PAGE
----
The Road to 10-1: Now We Begin

How to fit six dozen candidates into a one-pound newspaper

The Road to 10-1: Now We Begin

District 6: Partisan Traffic Jam

The Road to 10-1: Now We Begin

If the new 10-1 Council will have a conservative seat, this is the most likely venue. In 2012, the future District 6 boxes preferred Mitt Romney to Barack Obama – the only district to do so. Although Council races are officially nonpartisan, the declared candidates can readily be sorted into red and blue camps. Like the district itself, they are evenly divided.

On the Republican side, Jay Wiley would seem to be the default favorite. His GOP bona fides include stints serving as an aide to President George W. Bush and Sen. Phil Gramm, serving as a precinct chair with the Travis County Republican Party, and running nationwide campaigns. But there are murmurs that the GOP establishment is pinning its Council hopes on new blood; counterterrorism consultant Pete Phillips Jr., with experience in federal GOP offices, could prove to be the perfect tabula rasa.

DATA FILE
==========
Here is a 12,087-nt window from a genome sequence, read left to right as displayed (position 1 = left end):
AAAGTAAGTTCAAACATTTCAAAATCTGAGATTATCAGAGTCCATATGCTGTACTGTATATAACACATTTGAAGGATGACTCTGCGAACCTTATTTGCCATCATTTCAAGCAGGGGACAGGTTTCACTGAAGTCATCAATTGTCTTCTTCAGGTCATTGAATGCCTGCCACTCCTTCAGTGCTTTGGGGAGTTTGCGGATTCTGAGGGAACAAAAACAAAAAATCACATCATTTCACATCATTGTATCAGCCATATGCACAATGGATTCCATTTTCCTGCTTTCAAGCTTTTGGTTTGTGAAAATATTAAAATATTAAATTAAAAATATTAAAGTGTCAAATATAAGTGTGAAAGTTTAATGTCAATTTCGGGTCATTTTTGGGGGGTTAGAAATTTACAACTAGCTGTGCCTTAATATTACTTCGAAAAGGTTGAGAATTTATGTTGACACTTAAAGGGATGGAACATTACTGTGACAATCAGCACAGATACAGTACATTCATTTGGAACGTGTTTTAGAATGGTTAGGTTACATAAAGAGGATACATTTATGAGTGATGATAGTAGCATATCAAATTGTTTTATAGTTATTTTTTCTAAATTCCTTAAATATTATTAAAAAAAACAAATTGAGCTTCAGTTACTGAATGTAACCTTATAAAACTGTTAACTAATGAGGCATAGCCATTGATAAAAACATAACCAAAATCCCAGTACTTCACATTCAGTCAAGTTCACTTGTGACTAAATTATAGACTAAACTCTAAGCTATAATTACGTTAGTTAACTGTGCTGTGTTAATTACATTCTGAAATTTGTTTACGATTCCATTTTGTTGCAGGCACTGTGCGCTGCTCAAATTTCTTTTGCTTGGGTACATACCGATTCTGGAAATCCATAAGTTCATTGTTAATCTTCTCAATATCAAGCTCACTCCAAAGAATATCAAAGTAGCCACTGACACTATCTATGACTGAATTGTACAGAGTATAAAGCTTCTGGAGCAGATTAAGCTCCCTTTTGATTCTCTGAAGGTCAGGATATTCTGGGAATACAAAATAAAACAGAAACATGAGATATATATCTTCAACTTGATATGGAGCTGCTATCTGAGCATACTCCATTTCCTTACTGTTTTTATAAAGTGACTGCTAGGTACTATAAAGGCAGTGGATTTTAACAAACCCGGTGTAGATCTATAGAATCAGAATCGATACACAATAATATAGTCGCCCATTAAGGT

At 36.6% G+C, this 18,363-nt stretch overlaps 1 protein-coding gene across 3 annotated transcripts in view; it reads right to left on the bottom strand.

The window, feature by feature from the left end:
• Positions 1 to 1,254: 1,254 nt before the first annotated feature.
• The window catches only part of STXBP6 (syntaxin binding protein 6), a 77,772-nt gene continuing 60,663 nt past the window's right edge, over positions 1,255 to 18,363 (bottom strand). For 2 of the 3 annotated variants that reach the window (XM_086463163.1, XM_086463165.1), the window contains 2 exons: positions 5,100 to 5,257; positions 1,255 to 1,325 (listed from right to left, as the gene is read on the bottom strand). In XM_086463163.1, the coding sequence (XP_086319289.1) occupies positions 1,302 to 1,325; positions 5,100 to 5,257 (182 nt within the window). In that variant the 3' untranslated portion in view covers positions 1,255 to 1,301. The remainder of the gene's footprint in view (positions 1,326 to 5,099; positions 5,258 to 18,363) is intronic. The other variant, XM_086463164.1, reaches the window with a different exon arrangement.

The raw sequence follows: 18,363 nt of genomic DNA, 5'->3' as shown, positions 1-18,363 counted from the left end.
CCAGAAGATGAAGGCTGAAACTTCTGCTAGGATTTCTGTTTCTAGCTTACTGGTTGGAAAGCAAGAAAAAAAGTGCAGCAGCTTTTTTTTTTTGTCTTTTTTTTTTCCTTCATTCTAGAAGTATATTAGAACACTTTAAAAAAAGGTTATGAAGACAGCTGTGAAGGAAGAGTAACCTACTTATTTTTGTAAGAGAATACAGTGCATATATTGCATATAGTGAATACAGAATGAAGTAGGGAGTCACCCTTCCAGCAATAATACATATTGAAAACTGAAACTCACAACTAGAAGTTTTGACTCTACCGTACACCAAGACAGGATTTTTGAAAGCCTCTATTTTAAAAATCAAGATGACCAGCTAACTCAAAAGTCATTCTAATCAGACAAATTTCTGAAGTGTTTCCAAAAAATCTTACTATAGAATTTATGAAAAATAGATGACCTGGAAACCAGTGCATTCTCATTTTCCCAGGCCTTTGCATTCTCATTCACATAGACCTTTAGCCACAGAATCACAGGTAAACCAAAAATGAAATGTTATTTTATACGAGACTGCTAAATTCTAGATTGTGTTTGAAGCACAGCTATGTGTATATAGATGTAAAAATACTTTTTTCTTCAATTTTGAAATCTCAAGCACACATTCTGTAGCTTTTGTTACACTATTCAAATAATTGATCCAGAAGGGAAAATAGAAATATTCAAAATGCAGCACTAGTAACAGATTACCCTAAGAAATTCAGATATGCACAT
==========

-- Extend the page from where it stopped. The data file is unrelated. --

Centrist Matt Stillwell starts with a lead in Democratic name ID. He owns a namesake insurance company, serves on three Round Rock ISD commissions, is active in the Williamson County Democratic Party, and ran a 2012 campaign for state House District 136. Small business owner and former Aus­tin Gay and Lesbian Chamber of Com­merce President Jimmy Flannigan intends to close the gap by pounding the pavement.

And pavement might well be the deciding factor in District 6. Easing the daily traffic clogging the district's main thoroughfares is at the top of all the candidates' to-do lists. Regardless of party affiliation, the person with the most convincing solution to the jam could be looking at a new commute – to City Hall.

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